How to Stop Going to the Toilet At Night
Needing to go to the bathroom multiple times during the night isn’t great for sleep quality.
This condition is called nocturia, and it can be caused by many different things, which makes it hard to diagnose.
There are a few things you can do to figure out if you’re simply overhydrating, or if there is something else that needs to be addressed.
How To Test If You’re Drinking Too Much Water
The most obvious cause of needing to wake up and urinate is drinking too much water.
While it’s important to be somewhat hydrated when going to bed, you don’t want to drink multiple cups of liquid in the hours leading up to sleep.
If you want to test this: Start a sleep and drinking diary and maintain it for at least a week.
Record every time that you drink during the day (or at least the evening), along with when you go to sleep, how often you wake up, and your subjective quality of sleep.
It’s also a good idea to write down any medication you take.
What you’re looking for is a clear correlation between the amount of liquid you drink and metrics for quality of sleep (e.g. number of times you wake up to go to the toilet).
Note that even if you are drinking too much, there could be another issue if you still wake up too often after cutting back on how much you drink at night.
Urinating At Night Isn’t Always Caused By Liquid
One thing to keep in mind is that just because you woke up and needed to urinate, doesn’t mean that’s why you woke up.
It’s normal to have some urge to go to the toilet even if you’re startled awake by something else.
One of the most common causes of nighttime awakenings is sleep apnea, which many people aren’t even aware that they have (1).
Sudden loud noises, lights, or even discomfort can also cause you to wake up.
Are You Drinking Coffee and Alcohol Before Bed?
Both coffee and alcohol are mild diuretics (2).
While you won’t become dehydrated from drinking coffee, the water in it also won’t have a significant positive effect on your hydration levels.
If you mainly drink coffee (or tea with caffeine in it), you may be more dehydrated on a regular basis than you thought.
In addition, coffee and alcohol both affect sleep quality. While one cup of coffee in the morning is typically fine, any more caffeine can cause insomnia symptoms, which may include waking up more frequently.
Could You Have a UTI?
While this isn’t particularly common, it’s worth mentioning.
A UTI can cause nocturia, although it’s usually a pretty obvious cause because UTIs typically cause pain in the abdominal region or even give you a fever (3).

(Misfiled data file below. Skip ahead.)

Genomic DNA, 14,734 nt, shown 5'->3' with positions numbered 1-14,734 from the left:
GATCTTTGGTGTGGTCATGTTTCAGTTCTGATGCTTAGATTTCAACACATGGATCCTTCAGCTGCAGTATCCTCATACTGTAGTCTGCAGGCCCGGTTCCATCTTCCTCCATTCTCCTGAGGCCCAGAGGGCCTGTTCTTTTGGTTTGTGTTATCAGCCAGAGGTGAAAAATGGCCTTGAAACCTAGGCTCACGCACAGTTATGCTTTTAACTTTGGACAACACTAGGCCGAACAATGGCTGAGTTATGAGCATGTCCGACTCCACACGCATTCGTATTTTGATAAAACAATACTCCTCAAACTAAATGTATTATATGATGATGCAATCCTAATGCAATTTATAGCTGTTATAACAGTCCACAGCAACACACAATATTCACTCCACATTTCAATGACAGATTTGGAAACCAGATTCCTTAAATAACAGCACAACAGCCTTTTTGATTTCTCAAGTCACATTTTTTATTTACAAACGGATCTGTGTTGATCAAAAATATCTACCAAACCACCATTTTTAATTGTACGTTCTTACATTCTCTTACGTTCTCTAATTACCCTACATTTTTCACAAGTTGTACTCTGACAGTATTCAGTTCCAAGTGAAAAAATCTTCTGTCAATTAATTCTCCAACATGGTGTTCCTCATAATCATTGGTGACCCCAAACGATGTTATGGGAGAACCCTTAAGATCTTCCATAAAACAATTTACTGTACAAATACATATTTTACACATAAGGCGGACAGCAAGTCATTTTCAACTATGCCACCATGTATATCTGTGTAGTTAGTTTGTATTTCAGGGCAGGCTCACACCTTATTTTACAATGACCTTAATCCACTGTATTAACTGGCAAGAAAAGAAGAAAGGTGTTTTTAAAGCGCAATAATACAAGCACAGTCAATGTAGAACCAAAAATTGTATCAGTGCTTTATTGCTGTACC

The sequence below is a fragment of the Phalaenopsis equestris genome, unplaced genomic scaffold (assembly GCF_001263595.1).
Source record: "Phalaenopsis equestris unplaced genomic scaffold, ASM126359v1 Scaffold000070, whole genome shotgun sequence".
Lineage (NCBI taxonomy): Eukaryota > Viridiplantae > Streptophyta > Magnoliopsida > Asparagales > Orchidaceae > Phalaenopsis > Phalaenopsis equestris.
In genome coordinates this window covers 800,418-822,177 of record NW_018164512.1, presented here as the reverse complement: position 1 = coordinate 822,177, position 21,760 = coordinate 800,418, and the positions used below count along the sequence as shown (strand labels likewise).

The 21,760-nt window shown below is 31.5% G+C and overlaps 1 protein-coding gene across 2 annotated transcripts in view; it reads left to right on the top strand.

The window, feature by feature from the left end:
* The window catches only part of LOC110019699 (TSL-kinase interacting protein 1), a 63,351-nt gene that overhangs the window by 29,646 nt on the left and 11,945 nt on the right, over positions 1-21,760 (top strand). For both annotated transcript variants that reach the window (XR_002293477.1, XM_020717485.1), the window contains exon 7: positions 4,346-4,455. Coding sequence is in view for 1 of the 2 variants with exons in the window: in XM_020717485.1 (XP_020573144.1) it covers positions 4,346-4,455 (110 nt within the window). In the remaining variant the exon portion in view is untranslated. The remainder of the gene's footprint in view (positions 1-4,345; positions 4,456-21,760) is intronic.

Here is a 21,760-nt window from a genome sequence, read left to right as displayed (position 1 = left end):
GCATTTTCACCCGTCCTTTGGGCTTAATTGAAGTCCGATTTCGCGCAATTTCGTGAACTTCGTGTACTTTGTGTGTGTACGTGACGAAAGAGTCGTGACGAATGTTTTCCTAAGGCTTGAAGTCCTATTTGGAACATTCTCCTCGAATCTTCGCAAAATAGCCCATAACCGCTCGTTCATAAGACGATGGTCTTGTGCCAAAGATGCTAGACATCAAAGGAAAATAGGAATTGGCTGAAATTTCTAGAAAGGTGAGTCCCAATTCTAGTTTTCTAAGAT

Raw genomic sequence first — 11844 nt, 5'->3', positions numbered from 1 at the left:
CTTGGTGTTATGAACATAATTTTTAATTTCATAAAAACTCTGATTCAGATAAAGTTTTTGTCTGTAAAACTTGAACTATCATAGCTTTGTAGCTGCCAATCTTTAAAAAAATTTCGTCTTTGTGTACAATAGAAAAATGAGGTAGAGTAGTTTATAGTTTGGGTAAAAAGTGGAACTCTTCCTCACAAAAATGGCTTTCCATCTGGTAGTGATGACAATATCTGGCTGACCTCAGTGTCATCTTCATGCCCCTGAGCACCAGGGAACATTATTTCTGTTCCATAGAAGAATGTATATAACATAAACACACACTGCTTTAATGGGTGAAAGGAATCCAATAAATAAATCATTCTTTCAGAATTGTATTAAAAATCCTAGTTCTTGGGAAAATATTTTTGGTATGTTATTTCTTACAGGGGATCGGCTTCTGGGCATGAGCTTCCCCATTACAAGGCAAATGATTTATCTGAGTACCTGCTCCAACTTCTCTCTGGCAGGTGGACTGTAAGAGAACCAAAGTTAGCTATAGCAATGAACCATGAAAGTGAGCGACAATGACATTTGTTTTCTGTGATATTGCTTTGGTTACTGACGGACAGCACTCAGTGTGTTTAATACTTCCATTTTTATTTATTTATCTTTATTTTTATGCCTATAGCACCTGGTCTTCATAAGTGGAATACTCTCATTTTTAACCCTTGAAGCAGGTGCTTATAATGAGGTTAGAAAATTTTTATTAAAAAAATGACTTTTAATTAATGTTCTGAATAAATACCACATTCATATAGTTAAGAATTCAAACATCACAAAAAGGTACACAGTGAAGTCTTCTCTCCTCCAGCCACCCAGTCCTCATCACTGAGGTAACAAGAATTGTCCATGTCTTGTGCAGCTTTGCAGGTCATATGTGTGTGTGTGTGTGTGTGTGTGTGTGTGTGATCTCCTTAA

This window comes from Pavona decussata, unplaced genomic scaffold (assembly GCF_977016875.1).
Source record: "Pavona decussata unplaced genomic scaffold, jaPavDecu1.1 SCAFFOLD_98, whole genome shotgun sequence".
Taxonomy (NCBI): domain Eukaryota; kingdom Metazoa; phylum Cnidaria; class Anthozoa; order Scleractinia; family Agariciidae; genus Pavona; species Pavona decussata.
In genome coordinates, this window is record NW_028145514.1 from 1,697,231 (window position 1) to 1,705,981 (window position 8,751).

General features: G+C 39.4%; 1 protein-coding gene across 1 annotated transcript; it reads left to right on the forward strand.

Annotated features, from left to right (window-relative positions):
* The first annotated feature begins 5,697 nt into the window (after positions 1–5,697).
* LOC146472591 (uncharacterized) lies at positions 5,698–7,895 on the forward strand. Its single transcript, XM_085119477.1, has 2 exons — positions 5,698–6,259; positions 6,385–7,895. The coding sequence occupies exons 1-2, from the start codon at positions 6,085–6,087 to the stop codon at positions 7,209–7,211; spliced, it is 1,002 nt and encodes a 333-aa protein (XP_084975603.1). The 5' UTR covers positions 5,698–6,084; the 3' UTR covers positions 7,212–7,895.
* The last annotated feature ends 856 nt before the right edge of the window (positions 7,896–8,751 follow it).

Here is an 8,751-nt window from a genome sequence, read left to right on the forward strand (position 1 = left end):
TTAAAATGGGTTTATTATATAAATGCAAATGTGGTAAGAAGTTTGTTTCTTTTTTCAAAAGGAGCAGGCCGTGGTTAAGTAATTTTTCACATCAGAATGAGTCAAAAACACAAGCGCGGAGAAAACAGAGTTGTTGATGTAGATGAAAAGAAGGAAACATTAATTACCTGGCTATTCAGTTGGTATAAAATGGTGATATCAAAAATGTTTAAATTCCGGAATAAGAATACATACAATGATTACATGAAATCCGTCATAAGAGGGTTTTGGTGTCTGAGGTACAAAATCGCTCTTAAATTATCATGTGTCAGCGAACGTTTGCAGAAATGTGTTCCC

If you think you might have a UTI, see a doctor.
Is It Your Age?
It’s somewhat expected to need to go to the toilet more at night as you age (within reason).
One study found a clear correlation between frequency of urinating at night and age, especially for those over 60 (4).
Some of this may be out of your control.
As we age, we produce less vasopressin (Antidiuretic hormone). One effect of this hormone is that it concentrates urine making you able to “hold it in” longer (5).
In addition, men can develop enlarged prostates and women have less estrogen after menopause. Both of these changes can make you more likely to urinate more often.
Sometimes these indicate more serious underlying problems, which is why it’s important to see a doctor if you’re waking up several times during the night to urinate.
Are You Taking Any Medication?
If you do happen to be taking medication, be aware that some medications do cause increased urination.
Again, consult your doctor about this and they will be able to determine if this medication is a potential cause of your problems and should be switched.
Other Causes Of Frequent Urination At Night
I’ve mentioned it multiple times so far in this post but I’d like to make it crystal clear: If you’re waking up several times a night to go to the bathroom and the cause isn’t obvious, see a doctor.
There are many other conditions that are very serious and can cause frequent urination as a side effect. This includes:
- Bladder or prostate tumors
- Liver problems
- Neurological diseases
It’s important to uncover any of these as soon as you can if you have one.
A doctor can help you diagnose your sleep problems and then give medication or refer you to a specialist if needed.
- Obstructive Sleep Apnea, Nocturia and Polyuria in Older Adults
- The standardisation of terminology in nocturia: report from the Standardisation Sub-committee of the International Continence Society
- Causes of frequency and nocturia after renal transplantation
- The Prevalence and Causes of Nocturia
- Aquaporins, Vasopressin, and Aging: Current Perspectives
Medical Disclaimer: The information on SnoozeUniversity.com is not intended to be a substitute for physician or other qualified care. We simply aim to inform people struggling with sleep issues about the nature of their condition and/or prescribed treatment.